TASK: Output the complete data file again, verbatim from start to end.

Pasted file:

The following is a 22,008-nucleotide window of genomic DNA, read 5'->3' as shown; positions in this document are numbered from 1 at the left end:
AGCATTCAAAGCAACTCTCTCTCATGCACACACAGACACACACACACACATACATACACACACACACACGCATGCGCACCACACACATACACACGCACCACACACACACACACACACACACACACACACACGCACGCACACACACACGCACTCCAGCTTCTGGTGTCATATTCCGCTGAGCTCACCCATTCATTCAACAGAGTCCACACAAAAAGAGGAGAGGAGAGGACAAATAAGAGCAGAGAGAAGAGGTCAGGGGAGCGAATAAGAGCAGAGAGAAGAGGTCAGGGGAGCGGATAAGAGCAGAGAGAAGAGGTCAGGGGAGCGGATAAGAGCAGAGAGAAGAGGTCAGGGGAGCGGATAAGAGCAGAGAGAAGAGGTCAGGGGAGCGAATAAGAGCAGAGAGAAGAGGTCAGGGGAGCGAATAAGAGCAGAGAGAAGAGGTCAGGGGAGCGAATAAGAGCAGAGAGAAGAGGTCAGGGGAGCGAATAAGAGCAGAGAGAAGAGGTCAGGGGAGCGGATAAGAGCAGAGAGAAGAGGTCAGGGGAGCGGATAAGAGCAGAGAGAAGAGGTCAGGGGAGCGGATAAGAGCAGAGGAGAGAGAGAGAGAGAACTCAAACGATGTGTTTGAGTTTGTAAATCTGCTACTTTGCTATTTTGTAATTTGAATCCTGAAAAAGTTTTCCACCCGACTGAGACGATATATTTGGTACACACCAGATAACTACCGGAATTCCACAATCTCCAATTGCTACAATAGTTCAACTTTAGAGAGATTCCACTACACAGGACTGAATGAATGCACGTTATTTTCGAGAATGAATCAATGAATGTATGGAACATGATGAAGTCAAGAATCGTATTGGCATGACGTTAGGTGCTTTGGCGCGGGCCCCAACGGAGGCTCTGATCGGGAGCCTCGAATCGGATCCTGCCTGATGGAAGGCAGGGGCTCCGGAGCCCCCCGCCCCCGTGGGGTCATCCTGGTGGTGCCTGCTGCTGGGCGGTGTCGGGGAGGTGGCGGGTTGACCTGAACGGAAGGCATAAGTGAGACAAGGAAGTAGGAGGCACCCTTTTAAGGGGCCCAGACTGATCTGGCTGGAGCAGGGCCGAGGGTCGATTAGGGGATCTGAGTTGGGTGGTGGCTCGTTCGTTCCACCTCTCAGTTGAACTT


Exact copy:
The following is a 22,008-nucleotide window of genomic DNA, read 5'->3' as shown; positions in this document are numbered from 1 at the left end:
AGCATTCAAAGCAACTCTCTCTCATGCACACACAGACACACACACACACATACATACACACACACACACGCATGCGCACCACACACATACACACGCACCACACACACACACACACACACACACACACACACGCACGCACACACACACGCACTCCAGCTTCTGGTGTCATATTCCGCTGAGCTCACCCATTCATTCAACAGAGTCCACACAAAAAGAGGAGAGGAGAGGACAAATAAGAGCAGAGAGAAGAGGTCAGGGGAGCGAATAAGAGCAGAGAGAAGAGGTCAGGGGAGCGGATAAGAGCAGAGAGAAGAGGTCAGGGGAGCGGATAAGAGCAGAGAGAAGAGGTCAGGGGAGCGGATAAGAGCAGAGAGAAGAGGTCAGGGGAGCGAATAAGAGCAGAGAGAAGAGGTCAGGGGAGCGAATAAGAGCAGAGAGAAGAGGTCAGGGGAGCGAATAAGAGCAGAGAGAAGAGGTCAGGGGAGCGAATAAGAGCAGAGAGAAGAGGTCAGGGGAGCGGATAAGAGCAGAGAGAAGAGGTCAGGGGAGCGGATAAGAGCAGAGAGAAGAGGTCAGGGGAGCGGATAAGAGCAGAGGAGAGAGAGAGAGAGAACTCAAACGATGTGTTTGAGTTTGTAAATCTGCTACTTTGCTATTTTGTAATTTGAATCCTGAAAAAGTTTTCCACCCGACTGAGACGATATATTTGGTACACACCAGATAACTACCGGAATTCCACAATCTCCAATTGCTACAATAGTTCAACTTTAGAGAGATTCCACTACACAGGACTGAATGAATGCACGTTATTTTCGAGAATGAATCAATGAATGTATGGAACATGATGAAGTCAAGAATCGTATTGGCATGACGTTAGGTGCTTTGGCGCGGGCCCCAACGGAGGCTCTGATCGGGAGCCTCGAATCGGATCCTGCCTGATGGAAGGCAGGGGCTCCGGAGCCCCCCGCCCCCGTGGGGTCATCCTGGTGGTGCCTGCTGCTGGGCGGTGTCGGGGAGGTGGCGGGTTGACCTGAACGGAAGGCATAAGTGAGACAAGGAAGTAGGAGGCACCCTTTTAAGGGGCCCAGACTGATCTGGCTGGAGCAGGGCCGAGGGTCGATTAGGGGATCTGAGTTGGGTGGTGGCTCGTTCGTTCCACCTCTCAGTTGAACTT